Head coach Mark Duffner realized he had to pick one or the other to lead Maryland. Three weeks ago today, Milanovich and Foley awoke unsure as to who it would be. Twenty-four hours before the Terps played North Carolina, Duffner cited Milanovich's experience and made him the starter again.

"I guess he was probably frustrated," Duffner said, "but I only observed him making the most of every day."

In a loss at North Carolina and in wins the past two weeks over Georgia Tech and Tulane, the offense has been a model of efficiency. Under Milanovich, it has returned exclusively to the one-back, four-wide-receiver set he prefers. Maryland coaches and players say that Milanovich isn't doing anything differently, but that the entire unit has a clearer sense of purpose.

North Carolina State coach Mike O'Cain agrees, up to a point.

"I don't know if [Milanovich] ever lost his confidence," O'Cain said, "but he's playing better than he did earlier in the year, when it looked like he didn't know where to go with the ball. His offensive line wasn't giving him a lot of help. It's hard to be the best you can be when you alternate, because the job has to be yours."

Only once this season has Milanovich reached 300 yards. Last year he threw for 400 or more five times. His assault on Boomer Esiason's school records has slowed, but he has attempted 111 passes without an interception. Maryland (4-4) and Milanovich are passing less, but winning more.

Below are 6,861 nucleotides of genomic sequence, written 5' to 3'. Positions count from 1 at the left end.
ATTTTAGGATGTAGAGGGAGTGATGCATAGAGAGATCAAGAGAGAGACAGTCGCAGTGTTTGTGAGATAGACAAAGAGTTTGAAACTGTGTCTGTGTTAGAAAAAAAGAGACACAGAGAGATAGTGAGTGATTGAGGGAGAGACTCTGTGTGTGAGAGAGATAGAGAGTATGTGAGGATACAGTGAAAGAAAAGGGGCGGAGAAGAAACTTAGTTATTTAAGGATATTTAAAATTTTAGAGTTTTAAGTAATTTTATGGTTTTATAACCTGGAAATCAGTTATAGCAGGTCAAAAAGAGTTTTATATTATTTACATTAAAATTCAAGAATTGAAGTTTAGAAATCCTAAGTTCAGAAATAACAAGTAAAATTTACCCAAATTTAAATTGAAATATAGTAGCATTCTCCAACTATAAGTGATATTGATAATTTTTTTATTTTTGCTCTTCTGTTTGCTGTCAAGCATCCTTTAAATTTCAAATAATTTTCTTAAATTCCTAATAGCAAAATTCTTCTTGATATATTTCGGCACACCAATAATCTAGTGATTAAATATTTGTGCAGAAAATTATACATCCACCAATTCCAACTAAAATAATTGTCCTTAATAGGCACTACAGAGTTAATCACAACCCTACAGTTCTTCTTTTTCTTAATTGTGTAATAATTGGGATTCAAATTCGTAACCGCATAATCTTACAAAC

"I'm just going to do my job, play my hardest," Milanovich said. "Hopefully, that's going to be enough."

RECORD CHASE

Despite starting just 17 games for Maryland, redshirt junior Scott Milanovich is closing in on several career passing records set by Boomer Esiason from 1981 to 1983. Milanovich has the best career completion percentage in Terps history, 64.6.

Stat .. .. .. ..Esiason .. .. .. .. ..Milanovich

Attempts .. .. ...850 .. .. .. .. .. .. ..653

Comp. .. .. .. ...461 .. .. .. .. .. .. ..422

Yards .. .. .. .6,259 .. .. .. .. .. ...5,120

TDs .. .. .. .. ...42 .. .. .. .. .. .. ...38

BACK ON TARGET

Maryland quarterback Scott Milanovich, who temporarily lost his starting job to Kevin Foley, has turned his season around in the past three games

Opponent.. .. ..Comp. .. ..Att. .. ..Yds. .. ..TDs .. ...Int

Duke .. .. .. .. 20 .. .. ..31 .. ...230 .. .. .1 .. .. ...0

Florida State ...17 .. .. ..34 .. ...188 .. .. .2 .. .. ...1

West Virginia ....1 .. .. ...2 .. .. .17 .. .. .0 .. .. ...1

Wake Forest .. ..10 .. .. ..12 .. ...121 .. .. .1 .. .. ...1

Clemson .. .. .. .9 .. .. ..14 .. .. .71 .. .. .0 .. .. ...1

North Carolina ..22 .. .. ..33 .. ...169 .. .. .0 .. .. ...0

Georgia Tech .. .22 .. .. ..31 .. ...302 .. .. .4 .. .. ...0

Tulane ... .. ...25 .. .. ..35 .. ...291 .. .. .3 .. .. ...0

Totals .. .. ...126 .. .. .192 .. ..1389 .. ...11 .. .. ...4

Baltimore Sun Articles
|
|
|
Please note the green-lined linked article text has been applied commercially without any involvement from our newsroom editors, reporters or any other editorial staff.